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A Tribute to The King

May 31, 2002
Copyright © 2002 PUERTO RICO HERALD. All Rights Reserved.

The King is Dead. Long Live the King!

This week the Herald commemorates the second anniversary of Latin Music’s anointed King, Tito Puente. On May 31, 2000, at the age of 77, Ernesto Antonio Puente walked away from his drums for the last time. His memory is still strong among his many fans and with musicians who played to the beat of his rhythms.

The future King’s time on this bandstand began when this Heir Apparent was born in "El Barrio" of New York’s Spanish Harlem to parents newly arrived from Puerto Rico. The future Latin music monarch’s mother quickly cut the given name to "Tito." His long and successful "set" ended in the same city after complications developed from heart surgery. And what a heart it was! It beat to the pace of Salsa, Mambo, Cha-Cha, Guagua and Guajira. It opened to the appeals of young musicians who wanted to learn his secrets, it softened at the sight of dancers gyrating to his music, it hardened at any word of hatred or discrimination.

The King’s Domain was the wide, wide world. It was on this grand stage that he reigned as a bandleader, composer, arranger, and percussionist. He was as well respected in Japan as he was in the music halls on Manhattan’s West Side or the clubs of Puerto Rico. The King’s scepter -- a pair of hickory drumsticks; his subjects -- the listeners, the dancers, the watchers that flocked to his concerts or watched his film and TV appearances.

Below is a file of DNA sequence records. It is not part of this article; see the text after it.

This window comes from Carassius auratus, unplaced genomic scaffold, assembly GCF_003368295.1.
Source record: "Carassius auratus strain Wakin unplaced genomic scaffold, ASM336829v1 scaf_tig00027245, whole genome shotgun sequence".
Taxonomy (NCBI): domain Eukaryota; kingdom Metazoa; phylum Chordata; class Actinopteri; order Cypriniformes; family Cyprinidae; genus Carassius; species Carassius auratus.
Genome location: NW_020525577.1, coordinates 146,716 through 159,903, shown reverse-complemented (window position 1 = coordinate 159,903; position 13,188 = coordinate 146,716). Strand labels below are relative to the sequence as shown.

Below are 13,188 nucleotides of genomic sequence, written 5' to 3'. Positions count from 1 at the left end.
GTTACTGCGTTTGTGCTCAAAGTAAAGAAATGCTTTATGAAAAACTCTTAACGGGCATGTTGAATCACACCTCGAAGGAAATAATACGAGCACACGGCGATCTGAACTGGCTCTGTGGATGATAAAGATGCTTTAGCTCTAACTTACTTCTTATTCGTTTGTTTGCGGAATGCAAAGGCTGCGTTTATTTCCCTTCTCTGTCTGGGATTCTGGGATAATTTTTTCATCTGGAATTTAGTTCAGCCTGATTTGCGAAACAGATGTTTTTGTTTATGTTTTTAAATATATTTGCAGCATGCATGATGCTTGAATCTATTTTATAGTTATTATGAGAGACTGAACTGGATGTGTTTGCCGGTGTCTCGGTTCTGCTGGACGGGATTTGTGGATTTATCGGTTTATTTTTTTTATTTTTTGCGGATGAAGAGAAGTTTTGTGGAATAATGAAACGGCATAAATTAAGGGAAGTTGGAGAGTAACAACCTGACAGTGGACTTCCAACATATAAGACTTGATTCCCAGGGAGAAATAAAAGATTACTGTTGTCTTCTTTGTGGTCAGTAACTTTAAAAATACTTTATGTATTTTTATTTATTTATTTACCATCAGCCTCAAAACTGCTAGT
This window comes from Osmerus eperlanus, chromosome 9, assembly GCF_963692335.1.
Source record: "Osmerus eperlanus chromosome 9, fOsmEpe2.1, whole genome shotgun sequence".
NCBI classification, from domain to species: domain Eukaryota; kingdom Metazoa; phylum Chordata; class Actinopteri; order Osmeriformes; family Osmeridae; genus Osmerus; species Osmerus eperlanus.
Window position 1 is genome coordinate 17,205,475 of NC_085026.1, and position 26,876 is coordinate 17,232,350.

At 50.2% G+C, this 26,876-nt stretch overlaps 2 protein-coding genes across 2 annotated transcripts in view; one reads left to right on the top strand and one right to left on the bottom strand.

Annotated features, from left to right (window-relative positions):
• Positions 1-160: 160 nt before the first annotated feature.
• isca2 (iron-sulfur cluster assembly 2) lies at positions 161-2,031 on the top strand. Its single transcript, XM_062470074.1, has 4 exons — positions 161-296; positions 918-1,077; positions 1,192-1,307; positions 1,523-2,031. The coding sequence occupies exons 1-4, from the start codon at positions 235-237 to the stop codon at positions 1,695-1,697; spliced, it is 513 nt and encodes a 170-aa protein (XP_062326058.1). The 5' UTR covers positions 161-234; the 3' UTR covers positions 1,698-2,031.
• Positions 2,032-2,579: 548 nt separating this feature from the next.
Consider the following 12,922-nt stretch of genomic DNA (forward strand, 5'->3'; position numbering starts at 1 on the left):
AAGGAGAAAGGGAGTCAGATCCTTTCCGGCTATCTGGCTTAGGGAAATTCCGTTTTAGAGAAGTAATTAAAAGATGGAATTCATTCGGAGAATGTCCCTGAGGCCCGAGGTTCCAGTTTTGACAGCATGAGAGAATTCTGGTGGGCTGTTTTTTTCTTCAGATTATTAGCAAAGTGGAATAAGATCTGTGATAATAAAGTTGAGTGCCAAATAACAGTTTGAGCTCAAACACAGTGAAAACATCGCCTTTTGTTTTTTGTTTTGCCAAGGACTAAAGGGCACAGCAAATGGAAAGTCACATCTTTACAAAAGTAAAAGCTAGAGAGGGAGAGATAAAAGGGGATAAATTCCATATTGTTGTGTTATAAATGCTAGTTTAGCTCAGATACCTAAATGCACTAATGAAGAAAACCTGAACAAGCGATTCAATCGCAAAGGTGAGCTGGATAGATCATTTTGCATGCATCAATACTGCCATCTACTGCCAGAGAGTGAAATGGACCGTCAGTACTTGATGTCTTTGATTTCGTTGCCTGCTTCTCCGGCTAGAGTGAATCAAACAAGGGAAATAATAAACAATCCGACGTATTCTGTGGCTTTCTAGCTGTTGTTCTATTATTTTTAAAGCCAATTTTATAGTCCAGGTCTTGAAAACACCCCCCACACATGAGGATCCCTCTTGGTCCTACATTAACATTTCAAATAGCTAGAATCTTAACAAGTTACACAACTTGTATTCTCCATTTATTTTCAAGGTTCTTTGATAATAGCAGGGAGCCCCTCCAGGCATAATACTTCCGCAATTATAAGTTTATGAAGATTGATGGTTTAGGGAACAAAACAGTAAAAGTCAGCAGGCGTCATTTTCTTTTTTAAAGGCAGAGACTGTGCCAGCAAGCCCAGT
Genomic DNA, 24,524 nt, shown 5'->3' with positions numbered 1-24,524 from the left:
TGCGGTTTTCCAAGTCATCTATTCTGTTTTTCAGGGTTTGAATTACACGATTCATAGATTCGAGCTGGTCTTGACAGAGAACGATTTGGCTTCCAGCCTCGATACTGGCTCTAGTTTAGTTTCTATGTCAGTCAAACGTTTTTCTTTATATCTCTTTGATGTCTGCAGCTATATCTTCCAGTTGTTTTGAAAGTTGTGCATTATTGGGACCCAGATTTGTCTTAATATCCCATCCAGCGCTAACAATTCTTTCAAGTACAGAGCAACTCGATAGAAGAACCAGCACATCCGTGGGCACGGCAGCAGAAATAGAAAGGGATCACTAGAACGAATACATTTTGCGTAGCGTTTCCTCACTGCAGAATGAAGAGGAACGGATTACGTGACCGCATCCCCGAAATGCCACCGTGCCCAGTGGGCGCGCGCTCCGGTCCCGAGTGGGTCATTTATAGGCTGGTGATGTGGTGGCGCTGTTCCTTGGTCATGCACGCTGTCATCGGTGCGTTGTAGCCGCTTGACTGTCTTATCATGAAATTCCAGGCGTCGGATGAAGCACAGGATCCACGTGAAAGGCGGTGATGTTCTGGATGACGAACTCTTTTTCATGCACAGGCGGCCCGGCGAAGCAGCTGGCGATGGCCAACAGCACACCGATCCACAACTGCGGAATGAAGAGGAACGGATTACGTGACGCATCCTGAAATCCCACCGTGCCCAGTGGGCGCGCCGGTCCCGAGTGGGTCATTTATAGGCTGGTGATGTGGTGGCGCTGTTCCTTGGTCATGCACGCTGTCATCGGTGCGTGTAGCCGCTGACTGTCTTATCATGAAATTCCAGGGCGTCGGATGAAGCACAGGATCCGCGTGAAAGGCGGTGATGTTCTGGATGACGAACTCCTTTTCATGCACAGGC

This King’s crown is studded with 100 albums, more than 400 compositions, four Grammy awards and honors from universities, museums, libraries and Presidents. Unlike other kings, he made no conquests, except the hearts that beat with him in 6/8 time. The King began as a dancer and he often thought of his playing as turning dance to music. "Music that can’t be danced to dies out quickly," he told a reporter who asked why Bosa Nova was no longer popular.

He made many other kingly proclamations, one late in life in response to a question by the San Juan Star. He told its reporter that he still had a lot of music in him but, ""there's a lot of young people out there who need to develop their talents and old-timers like me have to give them space." King Tito’s legacy is the influence he has made on Latin Music and its proponents and practitioners. When music writer Alan Feuerstein asked the aging King what he would wish for if he could wave a magic wand to receive anything he wanted, the King responded that he would wish for "a big modern dance hall with great innovative bands, something that is the center of Latin music for a city. Here I could continue to play for my dancers — they are the ones that have supported me over the years."

We hope you found it, Tito.


As is appropriate to the memory of fallen royalty, this week the Herald pays homage to King Tito Puente’s reign with words and video images. By clicking on the icon at the bottom of this page, you can see our profile of King Tito that appeared the day after his death. By clicking the best choice for your computer next to the video icon, you can see and hear "His Majesty" as he receives recognition from the Puerto Rico Legislature in February of 1996. He returns the honor by filling the hall with the beat of his signature number, "Oye! Como Va?"

Click to review the Puerto Rico Herald's profile of Tito Puente the day after his death.
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